AT&T Inc. (T), the second-largest U.S. wireless carrier, agreed to buy Leap Wireless International Inc. (LEAP) for $1.2 billion, giving the company 5 million customers, more airwaves and a larger piece of the pay-as-you-go market.
Under the deal, Leap shareholders also will get the right to proceeds from the sale of Leap’s 700-megahertz spectrum in Chicago, which was bought for $204 million last year, according to a statement. The offer of $15 a share in cash represents an 88 percent premium over Leap’s closing price of $7.98 yesterday. San Diego-based Leap also has $2.8 billion in net debt.
AT&T Chief Executive Officer Randall Stephenson has been on a hunt for spectrum -- the airwaves that let mobile devices make calls and download data -- ever since regulators blocked his $39 billion proposal in 2011 to acquire Deutsche Telekom AG’s T-Mobile USA unit. Since then, he’s resorted to smaller acquisitions, such as a $1.9 billion deal in January to acquire airwaves from Verizon Wireless, to build enough capacity to handle increasing demand for music downloads and video streaming on mobile devices.
“This is another example of the escalating value of spectrum as data pricing gets more competitive and data devices like tablets become more ubiquitous,” said Kevin Smithen, an analyst with Macquarie Securities USA Inc. He has the equivalent of a sell rating on AT&T and is neutral on Leap.
Leap more than doubled to as much as $17.78 in extended trading yesterday, reflecting the value of AT&T’s offer plus the Chicago spectrum proceeds. Investors may also expect a competing bid, Smithen said.
The deal extends a frenzy of telecommunications mergers this year as small U.S. carriers look to team up with larger companies. T-Mobile (166783Q) merged with Leap rival MetroPCS Communications Inc. in May, and SoftBank Corp. (9984) completed its purchase of Sprint Nextel Corp. on July 10. Sprint also closed its own acquisition of Clearwire Corp. earlier this week.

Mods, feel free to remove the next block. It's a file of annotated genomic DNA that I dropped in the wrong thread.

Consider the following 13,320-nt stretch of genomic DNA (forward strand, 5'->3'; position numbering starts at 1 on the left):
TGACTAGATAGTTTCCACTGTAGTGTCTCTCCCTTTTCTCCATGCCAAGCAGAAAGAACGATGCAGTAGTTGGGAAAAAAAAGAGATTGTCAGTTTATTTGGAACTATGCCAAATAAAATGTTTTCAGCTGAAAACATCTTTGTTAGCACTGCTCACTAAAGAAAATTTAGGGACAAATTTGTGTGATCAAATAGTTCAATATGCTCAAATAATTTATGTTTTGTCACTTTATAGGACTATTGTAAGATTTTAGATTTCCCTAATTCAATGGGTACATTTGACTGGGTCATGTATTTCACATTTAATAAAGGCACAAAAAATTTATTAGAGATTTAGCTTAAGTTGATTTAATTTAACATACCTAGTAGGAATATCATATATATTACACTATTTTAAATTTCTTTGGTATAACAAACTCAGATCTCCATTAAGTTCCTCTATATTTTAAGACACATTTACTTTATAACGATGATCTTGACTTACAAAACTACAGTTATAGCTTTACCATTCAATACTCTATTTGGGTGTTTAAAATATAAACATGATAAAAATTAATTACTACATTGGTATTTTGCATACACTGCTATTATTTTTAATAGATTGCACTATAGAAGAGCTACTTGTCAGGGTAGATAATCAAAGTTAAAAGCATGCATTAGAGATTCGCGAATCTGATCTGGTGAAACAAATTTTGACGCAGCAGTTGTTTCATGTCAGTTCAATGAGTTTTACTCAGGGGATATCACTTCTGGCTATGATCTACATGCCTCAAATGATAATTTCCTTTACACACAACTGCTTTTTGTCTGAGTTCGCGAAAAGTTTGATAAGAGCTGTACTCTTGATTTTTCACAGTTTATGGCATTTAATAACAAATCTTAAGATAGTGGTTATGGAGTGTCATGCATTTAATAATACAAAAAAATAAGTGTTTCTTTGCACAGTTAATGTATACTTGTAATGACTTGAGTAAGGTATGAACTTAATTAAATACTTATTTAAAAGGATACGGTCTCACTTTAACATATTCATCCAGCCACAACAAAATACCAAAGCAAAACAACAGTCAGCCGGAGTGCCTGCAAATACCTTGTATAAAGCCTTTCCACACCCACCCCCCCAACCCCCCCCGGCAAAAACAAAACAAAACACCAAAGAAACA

MetroPCS and Deutsche Telekom discussed including Leap in a transaction before deciding to combine MetroPCS with T-Mobile, a person familiar with the matter said in November. SoftBank founder Masayoshi Son has spoken about combining the industry’s smaller players to better compete against AT&T and Verizon Wireless, the biggest U.S. mobile-phone company.
Leap and MetroPCS both focused on the prepaid market, where customers don’t sign up for long-term contracts. The approach allowed the carriers to grow quickly by appealing to younger consumers and people with poor credit. Still, Leap (LEAP) struggled to make money in a low-margin industry and competition from larger carriers has eroded sales growth. It has posted losses every year since 2005, and sales this year are projected to drop 6 percent.
The U.S. government balked at AT&T’s 2011 T-Mobile deal in part because it would reduce the number of carriers competing in some markets. AT&T said yesterday it will keep and expand Leap’s Cricket brand after it acquires the company’s retail stores, customers and a network that covers about 96 million people in 35 states. Leap has 3,400 employees.
Investors representing 29.8 percent of Leap shares have agreed to vote for AT&T’s proposal, the companies said.
Lazard Ltd. advised Leap on the deal, while AT&T was counseled by Evercore Partners Inc. and Sullivan & Cromwell LLP.
AT&T shares fell less than 1 percent to $35.81 yesterday in New York. The stock has climbed 6.2 percent this year.
“This not only improves our spectrum position, it advances our offerings in prepaid service,” said Brad Burns, a spokesman for Dallas-based AT&T. “We’ll make the prepaid market more competitive. Leap’s customers will be able to ride on our fast LTE network.”
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